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Income Security Index

Income security is about the level of income (absolute and relative to needs), assurance of receipt, expectation of income adequacy now and improvement or deterioration in the future, both during a person?s working life and in old age or disability retirement. Income security is about actual, perceived and expected income.

An Income security index

A national Job Security Index must be calculated on the basis of more indirect proxy measures than the others, and focuses on access to relatively skilled jobs and measures to combat discrimination in job opportunities.


Input indicators The selected input indicators represent governments' formal commitment to income security.

Thus, a positive value is given if the country has ratified
- ILO Convention No. 102 on Social Security (Minimum Standards),
- ILO Conventions No. 26 and 131 on Minimum Wage Fixing and
- ILO Convention No. 95 on Protection of Wages.

Also included are two dummy variables for:
- the commitment at national level to the income security of the employed, with a positive value for the existence of a minimum wage law
- and a positive value for the existence of laws promoting or legitimizing collective bargaining.
Process indicators The process indicators need to reflect the degree of comprehensiveness of the social protection system. The selected indicators, while not ideal, are:
- the social security expenditure share of GDP and
Two dummies having a positive value:
- for the existence of an unemployment benefits scheme and
- a positive value for the existence of a state pension.
Outcome indicators The outcome indicators are of two types.

The first covers the whole population in each country. They are:
- The national poverty rate, as a measure of the size of the population economically at risk;
- GDP per capita expressed on a purchasing power parity basis and
- the Gini coefficient measuring income distribution to evaluate wealth and its distribution, assuming the lower the level and the more unequal the distribution the more insecure;
- A measure of foreign indebtedness (external debt relative to gross national product) to reflect a country's vulnerability to a sudden loss of whatever level of national income security it has achieved (relevant for the sort of experience Argentineans endured in 2001-02);
- Life expectancy at birth, as a proxy for overall public and individual health status. Several health indicators were reviewed, including the infant mortality rate. While highly correlated with GDP per capita, health indicators vary considerably across developing countries.

The second type refers to the income security of workers and the elderly retired. The corresponding indicators are:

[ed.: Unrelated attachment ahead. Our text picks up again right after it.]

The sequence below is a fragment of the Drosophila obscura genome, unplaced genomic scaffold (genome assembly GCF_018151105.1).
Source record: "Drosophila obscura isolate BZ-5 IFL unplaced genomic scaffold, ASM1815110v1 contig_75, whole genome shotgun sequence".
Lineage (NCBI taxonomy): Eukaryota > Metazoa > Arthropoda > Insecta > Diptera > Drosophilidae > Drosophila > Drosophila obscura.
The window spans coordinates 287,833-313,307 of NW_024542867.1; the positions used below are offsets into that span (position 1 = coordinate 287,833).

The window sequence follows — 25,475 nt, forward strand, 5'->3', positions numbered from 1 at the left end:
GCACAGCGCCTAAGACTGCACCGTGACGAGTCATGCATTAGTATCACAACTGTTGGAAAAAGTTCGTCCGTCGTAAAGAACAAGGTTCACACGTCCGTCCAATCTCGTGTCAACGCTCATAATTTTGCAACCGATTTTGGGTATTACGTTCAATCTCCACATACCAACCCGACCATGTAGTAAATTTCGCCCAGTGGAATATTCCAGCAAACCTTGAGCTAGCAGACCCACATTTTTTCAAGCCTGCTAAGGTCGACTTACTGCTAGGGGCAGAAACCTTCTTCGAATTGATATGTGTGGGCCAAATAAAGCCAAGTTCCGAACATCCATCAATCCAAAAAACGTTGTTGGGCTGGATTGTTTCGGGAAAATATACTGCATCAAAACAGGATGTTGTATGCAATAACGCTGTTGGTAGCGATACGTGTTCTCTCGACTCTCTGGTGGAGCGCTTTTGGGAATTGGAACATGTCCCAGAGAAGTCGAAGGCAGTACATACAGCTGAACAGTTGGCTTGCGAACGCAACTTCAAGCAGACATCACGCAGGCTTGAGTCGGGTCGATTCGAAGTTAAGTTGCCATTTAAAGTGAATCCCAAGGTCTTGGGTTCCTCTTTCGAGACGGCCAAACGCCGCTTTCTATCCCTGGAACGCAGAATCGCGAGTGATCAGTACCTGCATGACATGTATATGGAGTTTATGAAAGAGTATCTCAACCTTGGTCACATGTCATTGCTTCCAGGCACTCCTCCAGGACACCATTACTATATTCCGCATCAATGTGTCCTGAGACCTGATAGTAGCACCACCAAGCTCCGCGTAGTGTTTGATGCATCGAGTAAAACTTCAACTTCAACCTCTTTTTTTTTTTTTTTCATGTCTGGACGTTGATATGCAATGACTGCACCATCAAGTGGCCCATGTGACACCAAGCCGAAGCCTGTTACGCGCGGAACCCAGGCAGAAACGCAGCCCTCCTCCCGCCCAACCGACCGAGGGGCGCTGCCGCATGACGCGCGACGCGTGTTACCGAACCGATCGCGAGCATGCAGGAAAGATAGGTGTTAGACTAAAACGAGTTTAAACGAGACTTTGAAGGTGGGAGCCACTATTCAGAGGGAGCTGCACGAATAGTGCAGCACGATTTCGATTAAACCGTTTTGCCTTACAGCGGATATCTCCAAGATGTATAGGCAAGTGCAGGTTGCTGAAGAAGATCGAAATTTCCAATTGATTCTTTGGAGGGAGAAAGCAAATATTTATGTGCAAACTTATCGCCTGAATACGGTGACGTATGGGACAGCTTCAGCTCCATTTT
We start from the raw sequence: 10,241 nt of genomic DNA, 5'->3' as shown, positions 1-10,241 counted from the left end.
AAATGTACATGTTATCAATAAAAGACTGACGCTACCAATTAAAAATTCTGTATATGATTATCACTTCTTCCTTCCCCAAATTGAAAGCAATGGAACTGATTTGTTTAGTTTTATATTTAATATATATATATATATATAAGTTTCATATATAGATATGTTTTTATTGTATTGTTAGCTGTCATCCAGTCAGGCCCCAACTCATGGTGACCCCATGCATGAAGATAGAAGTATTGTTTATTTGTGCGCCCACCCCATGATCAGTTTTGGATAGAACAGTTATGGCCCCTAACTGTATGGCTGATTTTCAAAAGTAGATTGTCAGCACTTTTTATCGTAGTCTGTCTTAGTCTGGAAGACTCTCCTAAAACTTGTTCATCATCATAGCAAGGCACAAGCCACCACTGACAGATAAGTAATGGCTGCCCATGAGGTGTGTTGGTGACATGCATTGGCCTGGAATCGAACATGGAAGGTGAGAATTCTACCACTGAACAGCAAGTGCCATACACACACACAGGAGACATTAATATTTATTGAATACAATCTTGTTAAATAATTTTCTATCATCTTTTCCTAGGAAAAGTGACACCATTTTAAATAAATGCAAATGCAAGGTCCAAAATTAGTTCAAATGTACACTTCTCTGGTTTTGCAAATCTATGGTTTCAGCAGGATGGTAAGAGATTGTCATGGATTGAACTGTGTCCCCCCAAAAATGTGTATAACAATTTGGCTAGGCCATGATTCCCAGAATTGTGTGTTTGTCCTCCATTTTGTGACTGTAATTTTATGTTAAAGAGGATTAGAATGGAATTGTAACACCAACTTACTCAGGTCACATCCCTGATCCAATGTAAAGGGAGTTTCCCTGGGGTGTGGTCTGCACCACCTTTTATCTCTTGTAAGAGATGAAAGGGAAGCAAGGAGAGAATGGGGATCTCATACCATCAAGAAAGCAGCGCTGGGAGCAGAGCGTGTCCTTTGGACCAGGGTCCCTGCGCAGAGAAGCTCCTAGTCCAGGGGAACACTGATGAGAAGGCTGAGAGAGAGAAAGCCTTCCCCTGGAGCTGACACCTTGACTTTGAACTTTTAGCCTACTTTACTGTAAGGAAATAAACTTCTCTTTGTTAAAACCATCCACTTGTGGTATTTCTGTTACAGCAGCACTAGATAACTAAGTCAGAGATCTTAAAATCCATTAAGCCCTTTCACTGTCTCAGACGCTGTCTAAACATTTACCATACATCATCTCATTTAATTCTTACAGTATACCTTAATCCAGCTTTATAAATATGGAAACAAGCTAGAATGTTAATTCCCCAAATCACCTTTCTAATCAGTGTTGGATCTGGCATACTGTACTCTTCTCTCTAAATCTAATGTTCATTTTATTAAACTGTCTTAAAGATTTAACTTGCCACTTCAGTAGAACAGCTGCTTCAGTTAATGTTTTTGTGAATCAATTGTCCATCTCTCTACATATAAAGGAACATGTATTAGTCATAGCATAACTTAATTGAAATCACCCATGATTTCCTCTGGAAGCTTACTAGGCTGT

- The wage share in total value-added, representing the extent of a relatively secure form of income earning;
- The old-age income security index generated from the Social security database, reflecting the security of non-work income for mainly retired workers;
- The ratio of average female to male income, as a proxy for wage differentials, gender discrimination and disadvantage of female workers.
Coverage The Income Security Index covers 96 countries.


Only a few non-European countries are Pacesetters and none of them is from Africa, North or South. Countries from this continent, together with most countries from Asia and Eastern Europe, do not provide adequate income security, and are either in the Much-to-be-Done or the Conventional clusters. Latin American countries are mainly Conventionals.

Comparing individual country scores on income security shows that the 14 most secure, the Pacesetters, are western European countries headed by Norway. Next are non-European OECD countries, such as Japan, Canada, Australia and New Zealand, and the more economically advanced eastern European countries, such as the Czech Republic, Slovakia, Latvia and Poland.

Latin American, Caribbean and North African countries constitute the bulk of those providing 'middle range' income security. As Conventionals they have some formal policies and institutions that should promote income security but have economic realities that make the outcomes less than satisfactory.

The least secure countries are concentrated in South and East Asia, including the highly populated countries of China, India, Indonesia and Bangladesh, in Central Asia and the Caucasus, and in sub-Saharan Africa. Mauritius and South Africa are the exceptions, achieving relatively high levels of income security compared to their neighbours.

Additional outputs Factsheets:

Security dimensions
Income Insecurity: Neglected aspects of poverty and inequality
Weak Collective Voice leaves Workers Insecure: New forms of voice still limited
Labour Market Insecurity: Lost in global statistics
Work Insecurity: Work-related ill health
Employment Insecurity: Why neither formal nor informal my be best for workers
Skills Insecurity: Why "human capital" will not do

Regional perspective
Africa: Insecurities compound poverty
South and South-East Asia: Economic security exceedss income share
Eastern Europe and CIS: Unpaid wages, lost benefits and concealed unemployment
Latin America and the Caribbean: Lower and most unstable growth intensify insecurities - Huge majorities favour redistribution and basic security
Economic Insecurities in Rich countries: Western Europe still sets lead, but slipping

Transversal issues
"Targeting" the Poor is Poor Policy: Support for security and equality strong
Women face more Economic Insecurity